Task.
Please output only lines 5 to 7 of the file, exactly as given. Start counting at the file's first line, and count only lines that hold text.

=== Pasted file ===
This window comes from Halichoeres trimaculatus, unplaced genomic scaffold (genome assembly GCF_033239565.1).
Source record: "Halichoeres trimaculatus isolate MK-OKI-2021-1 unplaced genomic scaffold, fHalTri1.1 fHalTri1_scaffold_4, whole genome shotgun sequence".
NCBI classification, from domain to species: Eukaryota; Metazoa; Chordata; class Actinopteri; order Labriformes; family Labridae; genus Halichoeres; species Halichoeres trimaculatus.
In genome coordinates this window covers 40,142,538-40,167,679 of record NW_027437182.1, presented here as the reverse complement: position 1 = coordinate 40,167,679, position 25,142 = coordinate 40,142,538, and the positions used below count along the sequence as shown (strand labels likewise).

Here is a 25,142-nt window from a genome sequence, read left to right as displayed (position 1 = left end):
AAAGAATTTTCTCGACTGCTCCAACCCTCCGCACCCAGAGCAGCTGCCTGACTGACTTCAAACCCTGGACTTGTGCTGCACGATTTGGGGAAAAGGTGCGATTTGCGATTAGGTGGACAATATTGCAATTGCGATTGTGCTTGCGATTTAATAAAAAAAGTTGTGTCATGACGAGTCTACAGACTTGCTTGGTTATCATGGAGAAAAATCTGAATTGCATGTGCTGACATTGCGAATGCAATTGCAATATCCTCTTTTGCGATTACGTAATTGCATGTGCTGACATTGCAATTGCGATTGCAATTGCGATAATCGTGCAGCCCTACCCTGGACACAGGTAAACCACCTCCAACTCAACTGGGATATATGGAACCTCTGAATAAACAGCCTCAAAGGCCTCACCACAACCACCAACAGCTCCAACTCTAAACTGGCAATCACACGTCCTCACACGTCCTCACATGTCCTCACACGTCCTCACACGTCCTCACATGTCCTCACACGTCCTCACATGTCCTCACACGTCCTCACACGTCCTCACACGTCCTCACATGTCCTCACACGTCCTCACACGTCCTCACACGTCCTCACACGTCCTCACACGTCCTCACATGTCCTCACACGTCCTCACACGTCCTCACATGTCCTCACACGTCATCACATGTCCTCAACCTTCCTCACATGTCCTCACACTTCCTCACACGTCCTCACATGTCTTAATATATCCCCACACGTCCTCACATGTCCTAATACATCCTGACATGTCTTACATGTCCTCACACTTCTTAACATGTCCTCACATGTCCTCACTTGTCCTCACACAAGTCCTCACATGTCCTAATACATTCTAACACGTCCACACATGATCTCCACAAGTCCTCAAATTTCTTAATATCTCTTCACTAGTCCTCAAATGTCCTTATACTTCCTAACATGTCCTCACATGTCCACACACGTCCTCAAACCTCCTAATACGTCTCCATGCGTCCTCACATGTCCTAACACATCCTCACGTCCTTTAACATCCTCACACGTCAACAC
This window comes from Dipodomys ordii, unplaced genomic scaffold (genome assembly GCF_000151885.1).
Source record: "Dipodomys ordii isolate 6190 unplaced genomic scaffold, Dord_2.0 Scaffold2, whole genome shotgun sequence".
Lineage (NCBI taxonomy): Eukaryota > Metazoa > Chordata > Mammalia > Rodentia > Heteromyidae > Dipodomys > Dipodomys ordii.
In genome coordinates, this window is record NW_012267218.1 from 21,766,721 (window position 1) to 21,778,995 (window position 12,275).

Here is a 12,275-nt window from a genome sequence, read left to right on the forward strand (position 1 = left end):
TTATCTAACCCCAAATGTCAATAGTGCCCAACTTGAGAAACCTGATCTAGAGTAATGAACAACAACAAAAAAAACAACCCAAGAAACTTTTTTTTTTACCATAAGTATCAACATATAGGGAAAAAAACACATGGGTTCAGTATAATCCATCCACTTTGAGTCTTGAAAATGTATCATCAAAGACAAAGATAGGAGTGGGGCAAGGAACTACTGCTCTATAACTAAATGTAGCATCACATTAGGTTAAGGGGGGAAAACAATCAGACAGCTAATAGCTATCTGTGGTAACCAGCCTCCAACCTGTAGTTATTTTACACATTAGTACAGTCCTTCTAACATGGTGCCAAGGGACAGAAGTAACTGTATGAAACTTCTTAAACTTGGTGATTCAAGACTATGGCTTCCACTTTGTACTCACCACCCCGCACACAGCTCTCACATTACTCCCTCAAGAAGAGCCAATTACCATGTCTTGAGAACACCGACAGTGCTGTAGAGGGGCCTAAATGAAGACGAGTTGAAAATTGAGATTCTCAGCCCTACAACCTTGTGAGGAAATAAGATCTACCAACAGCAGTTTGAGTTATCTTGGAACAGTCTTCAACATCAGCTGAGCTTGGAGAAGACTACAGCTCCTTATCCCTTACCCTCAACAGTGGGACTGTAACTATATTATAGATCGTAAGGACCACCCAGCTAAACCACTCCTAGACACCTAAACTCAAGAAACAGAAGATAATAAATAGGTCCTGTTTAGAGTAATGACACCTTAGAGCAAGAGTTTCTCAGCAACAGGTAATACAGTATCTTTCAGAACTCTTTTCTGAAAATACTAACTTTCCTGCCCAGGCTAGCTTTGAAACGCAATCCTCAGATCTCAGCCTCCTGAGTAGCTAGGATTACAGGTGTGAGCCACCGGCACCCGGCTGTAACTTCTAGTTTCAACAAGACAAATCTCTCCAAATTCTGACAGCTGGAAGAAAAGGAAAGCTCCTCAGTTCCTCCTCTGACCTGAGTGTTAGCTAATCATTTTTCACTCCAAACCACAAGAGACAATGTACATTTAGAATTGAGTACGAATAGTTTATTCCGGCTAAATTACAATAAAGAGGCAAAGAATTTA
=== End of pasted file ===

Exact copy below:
Here is a 25,142-nt window from a genome sequence, read left to right as displayed (position 1 = left end):
AAAGAATTTTCTCGACTGCTCCAACCCTCCGCACCCAGAGCAGCTGCCTGACTGACTTCAAACCCTGGACTTGTGCTGCACGATTTGGGGAAAAGGTGCGATTTGCGATTAGGTGGACAATATTGCAATTGCGATTGTGCTTGCGATTTAATAAAAAAAGTTGTGTCATGACGAGTCTACAGACTTGCTTGGTTATCATGGAGAAAAATCTGAATTGCATGTGCTGACATTGCGAATGCAATTGCAATATCCTCTTTTGCGATTACGTAATTGCATGTGCTGACATTGCAATTGCGATTGCAATTGCGATAATCGTGCAGCCCTACCCTGGACACAGGTAAACCACCTCCAACTCAACTGGGATATATGGAACCTCTGAATAAACAGCCTCAAAGGCCTCACCACAACCACCAACAGCTCCAACTCTAAACTGGCAATCACACGTCCTCACACGTCCTCACATGTCCTCACACGTCCTCACACGTCCTCACATGTCCTCACACGTCCTCACATGTCCTCACACGTCCTCACACGTCCTCACACGTCCTCACATGTCCTCACACGTCCTCACACGTCCTCACACGTCCTCACACGTCCTCACACGTCCTCACATGTCCTCACACGTCCTCACACGTCCTCACATGTCCTCACACGTCATCACATGTCCTCAACCTTCCTCACATGTCCTCACACTTCCTCACACGTCCTCACATGTCTTAATATATCCCCACACGTCCTCACATGTCCTAATACATCCTGACATGTCTTACATGTCCTCACACTTCTTAACATGTCCTCACATGTCCTCACTTGTCCTCACACAAGTCCTCACATGTCCTAATACATTCTAACACGTCCACACATGATCTCCACAAGTCCTCAAATTTCTTAATATCTCTTCACTAGTCCTCAAATGTCCTTATACTTCCTAACATGTCCTCACATGTCCACACACGTCCTCAAACCTCCTAATACGTCTCCATGCGTCCTCACATGTCCTAACACATCCTCACGTCCTTTAACATCCTCACACGTCAACAC
This window comes from Dipodomys ordii, unplaced genomic scaffold (genome assembly GCF_000151885.1).